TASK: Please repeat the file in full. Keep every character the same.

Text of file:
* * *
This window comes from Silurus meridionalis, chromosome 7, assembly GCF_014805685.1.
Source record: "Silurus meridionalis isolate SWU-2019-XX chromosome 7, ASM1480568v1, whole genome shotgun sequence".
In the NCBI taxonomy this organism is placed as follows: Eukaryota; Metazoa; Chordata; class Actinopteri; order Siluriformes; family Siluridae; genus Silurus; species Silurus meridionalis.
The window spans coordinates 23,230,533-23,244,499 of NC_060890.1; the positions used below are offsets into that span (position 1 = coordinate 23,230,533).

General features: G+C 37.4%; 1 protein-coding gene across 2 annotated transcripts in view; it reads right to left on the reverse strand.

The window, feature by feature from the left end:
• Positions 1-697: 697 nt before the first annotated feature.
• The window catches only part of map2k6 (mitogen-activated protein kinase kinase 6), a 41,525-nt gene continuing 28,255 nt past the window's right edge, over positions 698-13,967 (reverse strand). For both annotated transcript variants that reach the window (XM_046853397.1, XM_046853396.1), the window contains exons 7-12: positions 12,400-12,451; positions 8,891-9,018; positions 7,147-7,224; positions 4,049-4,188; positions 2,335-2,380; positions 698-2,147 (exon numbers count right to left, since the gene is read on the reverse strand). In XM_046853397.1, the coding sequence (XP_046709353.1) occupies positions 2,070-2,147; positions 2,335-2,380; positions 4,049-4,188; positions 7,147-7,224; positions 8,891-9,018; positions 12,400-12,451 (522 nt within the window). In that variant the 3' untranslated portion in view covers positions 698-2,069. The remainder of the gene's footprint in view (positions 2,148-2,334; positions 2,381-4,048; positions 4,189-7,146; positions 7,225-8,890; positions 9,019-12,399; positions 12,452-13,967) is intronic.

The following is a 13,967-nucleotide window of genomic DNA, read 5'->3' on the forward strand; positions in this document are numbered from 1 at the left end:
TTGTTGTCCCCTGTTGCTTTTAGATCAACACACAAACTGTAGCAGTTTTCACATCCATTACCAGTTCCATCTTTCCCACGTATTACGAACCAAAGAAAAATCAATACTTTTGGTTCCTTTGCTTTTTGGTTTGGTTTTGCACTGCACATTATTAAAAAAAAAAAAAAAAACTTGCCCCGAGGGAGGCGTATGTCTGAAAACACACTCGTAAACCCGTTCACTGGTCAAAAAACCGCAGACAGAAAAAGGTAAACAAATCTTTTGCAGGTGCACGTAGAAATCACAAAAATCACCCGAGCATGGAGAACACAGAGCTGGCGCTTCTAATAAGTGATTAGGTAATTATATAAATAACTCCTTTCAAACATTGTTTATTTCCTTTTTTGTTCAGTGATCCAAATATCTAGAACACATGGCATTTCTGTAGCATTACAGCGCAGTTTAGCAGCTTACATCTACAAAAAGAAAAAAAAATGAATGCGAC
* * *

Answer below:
This window comes from Silurus meridionalis, chromosome 7, assembly GCF_014805685.1.
Source record: "Silurus meridionalis isolate SWU-2019-XX chromosome 7, ASM1480568v1, whole genome shotgun sequence".
In the NCBI taxonomy this organism is placed as follows: Eukaryota; Metazoa; Chordata; class Actinopteri; order Siluriformes; family Siluridae; genus Silurus; species Silurus meridionalis.
The window spans coordinates 23,230,533-23,244,499 of NC_060890.1; the positions used below are offsets into that span (position 1 = coordinate 23,230,533).

General features: G+C 37.4%; 1 protein-coding gene across 2 annotated transcripts in view; it reads right to left on the reverse strand.

The window, feature by feature from the left end:
• Positions 1-697: 697 nt before the first annotated feature.
• The window catches only part of map2k6 (mitogen-activated protein kinase kinase 6), a 41,525-nt gene continuing 28,255 nt past the window's right edge, over positions 698-13,967 (reverse strand). For both annotated transcript variants that reach the window (XM_046853397.1, XM_046853396.1), the window contains exons 7-12: positions 12,400-12,451; positions 8,891-9,018; positions 7,147-7,224; positions 4,049-4,188; positions 2,335-2,380; positions 698-2,147 (exon numbers count right to left, since the gene is read on the reverse strand). In XM_046853397.1, the coding sequence (XP_046709353.1) occupies positions 2,070-2,147; positions 2,335-2,380; positions 4,049-4,188; positions 7,147-7,224; positions 8,891-9,018; positions 12,400-12,451 (522 nt within the window). In that variant the 3' untranslated portion in view covers positions 698-2,069. The remainder of the gene's footprint in view (positions 2,148-2,334; positions 2,381-4,048; positions 4,189-7,146; positions 7,225-8,890; positions 9,019-12,399; positions 12,452-13,967) is intronic.

The following is a 13,967-nucleotide window of genomic DNA, read 5'->3' on the forward strand; positions in this document are numbered from 1 at the left end:
TTGTTGTCCCCTGTTGCTTTTAGATCAACACACAAACTGTAGCAGTTTTCACATCCATTACCAGTTCCATCTTTCCCACGTATTACGAACCAAAGAAAAATCAATACTTTTGGTTCCTTTGCTTTTTGGTTTGGTTTTGCACTGCACATTATTAAAAAAAAAAAAAAAAACTTGCCCCGAGGGAGGCGTATGTCTGAAAACACACTCGTAAACCCGTTCACTGGTCAAAAAACCGCAGACAGAAAAAGGTAAACAAATCTTTTGCAGGTGCACGTAGAAATCACAAAAATCACCCGAGCATGGAGAACACAGAGCTGGCGCTTCTAATAAGTGATTAGGTAATTATATAAATAACTCCTTTCAAACATTGTTTATTTCCTTTTTTGTTCAGTGATCCAAATATCTAGAACACATGGCATTTCTGTAGCATTACAGCGCAGTTTAGCAGCTTACATCTACAAAAAGAAAAAAAAATGAATGCGAC